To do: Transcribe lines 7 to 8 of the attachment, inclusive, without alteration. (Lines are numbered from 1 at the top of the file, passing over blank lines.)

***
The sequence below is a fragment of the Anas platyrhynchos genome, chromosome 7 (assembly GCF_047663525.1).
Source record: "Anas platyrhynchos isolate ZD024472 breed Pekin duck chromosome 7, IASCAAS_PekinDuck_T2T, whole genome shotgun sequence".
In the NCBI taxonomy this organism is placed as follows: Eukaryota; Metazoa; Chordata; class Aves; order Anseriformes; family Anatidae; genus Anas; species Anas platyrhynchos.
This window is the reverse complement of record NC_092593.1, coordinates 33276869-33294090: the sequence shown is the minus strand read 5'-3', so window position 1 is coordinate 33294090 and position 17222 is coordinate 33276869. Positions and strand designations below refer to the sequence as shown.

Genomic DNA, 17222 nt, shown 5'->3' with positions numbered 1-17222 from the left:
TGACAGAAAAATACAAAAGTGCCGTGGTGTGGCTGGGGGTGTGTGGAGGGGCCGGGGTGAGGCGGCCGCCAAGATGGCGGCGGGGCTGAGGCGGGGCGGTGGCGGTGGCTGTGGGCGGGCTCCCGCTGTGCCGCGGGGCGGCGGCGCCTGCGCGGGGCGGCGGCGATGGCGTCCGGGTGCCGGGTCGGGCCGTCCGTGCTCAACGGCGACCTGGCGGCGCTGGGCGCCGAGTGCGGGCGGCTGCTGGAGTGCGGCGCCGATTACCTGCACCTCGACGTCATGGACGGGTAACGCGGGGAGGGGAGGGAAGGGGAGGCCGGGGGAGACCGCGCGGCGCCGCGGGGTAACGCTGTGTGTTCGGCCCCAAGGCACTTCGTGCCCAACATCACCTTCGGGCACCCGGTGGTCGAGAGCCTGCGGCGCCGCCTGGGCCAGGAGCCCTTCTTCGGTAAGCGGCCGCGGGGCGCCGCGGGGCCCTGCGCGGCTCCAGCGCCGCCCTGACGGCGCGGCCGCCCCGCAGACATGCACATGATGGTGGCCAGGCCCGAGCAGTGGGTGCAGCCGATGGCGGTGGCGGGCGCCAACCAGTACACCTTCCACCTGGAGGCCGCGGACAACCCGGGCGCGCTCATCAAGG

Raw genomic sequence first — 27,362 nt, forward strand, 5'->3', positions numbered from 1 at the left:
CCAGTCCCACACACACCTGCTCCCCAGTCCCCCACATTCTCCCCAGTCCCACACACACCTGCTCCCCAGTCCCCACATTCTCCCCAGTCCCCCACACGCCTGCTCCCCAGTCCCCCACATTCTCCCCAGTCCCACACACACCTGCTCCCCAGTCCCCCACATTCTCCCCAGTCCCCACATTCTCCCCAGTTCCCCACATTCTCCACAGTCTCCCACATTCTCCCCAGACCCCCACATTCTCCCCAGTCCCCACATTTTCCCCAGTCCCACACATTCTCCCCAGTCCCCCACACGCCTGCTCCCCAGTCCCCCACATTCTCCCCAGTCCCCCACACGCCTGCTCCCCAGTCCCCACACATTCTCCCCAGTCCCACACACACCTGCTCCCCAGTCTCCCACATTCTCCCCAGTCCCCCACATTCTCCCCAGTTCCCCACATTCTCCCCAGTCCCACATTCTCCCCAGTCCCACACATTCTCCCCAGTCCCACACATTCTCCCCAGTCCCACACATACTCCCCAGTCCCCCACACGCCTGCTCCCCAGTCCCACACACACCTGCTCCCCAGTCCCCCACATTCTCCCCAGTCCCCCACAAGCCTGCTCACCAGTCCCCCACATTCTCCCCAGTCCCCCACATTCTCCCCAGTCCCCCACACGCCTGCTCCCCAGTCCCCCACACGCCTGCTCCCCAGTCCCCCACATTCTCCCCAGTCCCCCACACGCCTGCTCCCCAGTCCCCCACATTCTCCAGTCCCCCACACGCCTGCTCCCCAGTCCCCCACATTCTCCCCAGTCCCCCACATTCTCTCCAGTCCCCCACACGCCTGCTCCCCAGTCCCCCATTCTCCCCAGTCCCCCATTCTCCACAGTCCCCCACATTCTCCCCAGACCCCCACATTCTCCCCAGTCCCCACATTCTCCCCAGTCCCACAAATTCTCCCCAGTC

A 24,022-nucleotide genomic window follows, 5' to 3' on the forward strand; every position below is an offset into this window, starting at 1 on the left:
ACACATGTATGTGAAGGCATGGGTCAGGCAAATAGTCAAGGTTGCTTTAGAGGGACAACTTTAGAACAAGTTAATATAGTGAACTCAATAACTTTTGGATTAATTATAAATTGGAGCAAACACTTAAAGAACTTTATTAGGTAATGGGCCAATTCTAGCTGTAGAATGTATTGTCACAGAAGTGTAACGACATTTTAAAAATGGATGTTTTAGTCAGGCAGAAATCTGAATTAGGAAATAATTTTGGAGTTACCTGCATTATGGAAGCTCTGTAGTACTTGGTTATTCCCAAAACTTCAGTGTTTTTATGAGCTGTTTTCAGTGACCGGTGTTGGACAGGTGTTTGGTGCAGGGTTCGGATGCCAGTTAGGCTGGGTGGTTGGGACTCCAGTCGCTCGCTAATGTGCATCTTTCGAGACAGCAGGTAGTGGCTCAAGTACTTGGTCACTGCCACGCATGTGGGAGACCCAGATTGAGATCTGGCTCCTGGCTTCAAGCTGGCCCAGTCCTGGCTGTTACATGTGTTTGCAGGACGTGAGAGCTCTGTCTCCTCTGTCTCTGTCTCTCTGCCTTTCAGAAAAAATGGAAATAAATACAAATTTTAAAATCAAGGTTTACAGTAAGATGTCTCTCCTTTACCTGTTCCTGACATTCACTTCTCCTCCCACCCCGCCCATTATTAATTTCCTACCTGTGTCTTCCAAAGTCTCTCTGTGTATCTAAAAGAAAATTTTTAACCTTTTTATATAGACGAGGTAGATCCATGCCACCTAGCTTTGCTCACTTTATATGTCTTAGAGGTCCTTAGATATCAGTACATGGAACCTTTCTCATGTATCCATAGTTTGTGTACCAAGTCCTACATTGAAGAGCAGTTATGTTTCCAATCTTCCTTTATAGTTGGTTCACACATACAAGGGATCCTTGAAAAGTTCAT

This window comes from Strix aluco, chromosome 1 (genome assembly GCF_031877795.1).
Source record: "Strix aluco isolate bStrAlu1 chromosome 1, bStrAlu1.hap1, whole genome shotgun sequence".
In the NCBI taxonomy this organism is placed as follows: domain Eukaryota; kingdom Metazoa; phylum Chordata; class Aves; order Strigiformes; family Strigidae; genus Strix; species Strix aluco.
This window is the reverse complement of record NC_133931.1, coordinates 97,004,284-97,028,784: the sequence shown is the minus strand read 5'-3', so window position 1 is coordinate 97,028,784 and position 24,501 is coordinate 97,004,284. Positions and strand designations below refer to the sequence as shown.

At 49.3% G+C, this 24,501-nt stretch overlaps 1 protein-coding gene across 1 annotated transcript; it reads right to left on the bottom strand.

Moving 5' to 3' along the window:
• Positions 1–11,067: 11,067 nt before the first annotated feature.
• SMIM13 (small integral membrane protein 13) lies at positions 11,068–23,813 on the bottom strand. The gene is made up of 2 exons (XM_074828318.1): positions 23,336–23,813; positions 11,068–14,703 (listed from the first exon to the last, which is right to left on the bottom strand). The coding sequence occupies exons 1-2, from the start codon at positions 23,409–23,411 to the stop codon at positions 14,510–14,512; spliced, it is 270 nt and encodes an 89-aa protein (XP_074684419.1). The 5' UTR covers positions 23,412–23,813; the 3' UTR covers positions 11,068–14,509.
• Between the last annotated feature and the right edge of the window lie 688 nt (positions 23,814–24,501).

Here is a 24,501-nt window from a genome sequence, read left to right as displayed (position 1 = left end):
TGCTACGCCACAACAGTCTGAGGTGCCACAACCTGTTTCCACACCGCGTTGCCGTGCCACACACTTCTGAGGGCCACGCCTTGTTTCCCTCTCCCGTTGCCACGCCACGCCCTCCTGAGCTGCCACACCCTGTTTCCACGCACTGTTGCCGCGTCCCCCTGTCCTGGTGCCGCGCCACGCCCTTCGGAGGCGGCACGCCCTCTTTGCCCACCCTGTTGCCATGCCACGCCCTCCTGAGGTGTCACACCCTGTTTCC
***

Raw genomic sequence first — 27,362 nt, forward strand, 5'->3', positions numbered from 1 at the left:
CCAGTCCCACACACACCTGCTCCCCAGTCCCCCACATTCTCCCCAGTCCCACACACACCTGCTCCCCAGTCCCCACATTCTCCCCAGTCCCCCACACGCCTGCTCCCCAGTCCCCCACATTCTCCCCAGTCCCACACACACCTGCTCCCCAGTCCCCCACATTCTCCCCAGTCCCCACATTCTCCCCAGTTCCCCACATTCTCCACAGTCTCCCACATTCTCCCCAGACCCCCACATTCTCCCCAGTCCCCACATTTTCCCCAGTCCCACACATTCTCCCCAGTCCCCCACACGCCTGCTCCCCAGTCCCCCACATTCTCCCCAGTCCCCCACACGCCTGCTCCCCAGTCCCCACACATTCTCCCCAGTCCCACACACACCTGCTCCCCAGTCTCCCACATTCTCCCCAGTCCCCCACATTCTCCCCAGTTCCCCACATTCTCCCCAGTCCCACATTCTCCCCAGTCCCACACATTCTCCCCAGTCCCACACATTCTCCCCAGTCCCACACATACTCCCCAGTCCCCCACACGCCTGCTCCCCAGTCCCACACACACCTGCTCCCCAGTCCCCCACATTCTCCCCAGTCCCCCACAAGCCTGCTCACCAGTCCCCCACATTCTCCCCAGTCCCCCACATTCTCCCCAGTCCCCCACACGCCTGCTCCCCAGTCCCCCACACGCCTGCTCCCCAGTCCCCCACATTCTCCCCAGTCCCCCACACGCCTGCTCCCCAGTCCCCCACATTCTCCAGTCCCCCACACGCCTGCTCCCCAGTCCCCCACATTCTCCCCAGTCCCCCACATTCTCTCCAGTCCCCCACACGCCTGCTCCCCAGTCCCCCATTCTCCCCAGTCCCCCATTCTCCACAGTCCCCCACATTCTCCCCAGACCCCCACATTCTCCCCAGTCCCCACATTCTCCCCAGTCCCACAAATTCTCCCCAGTC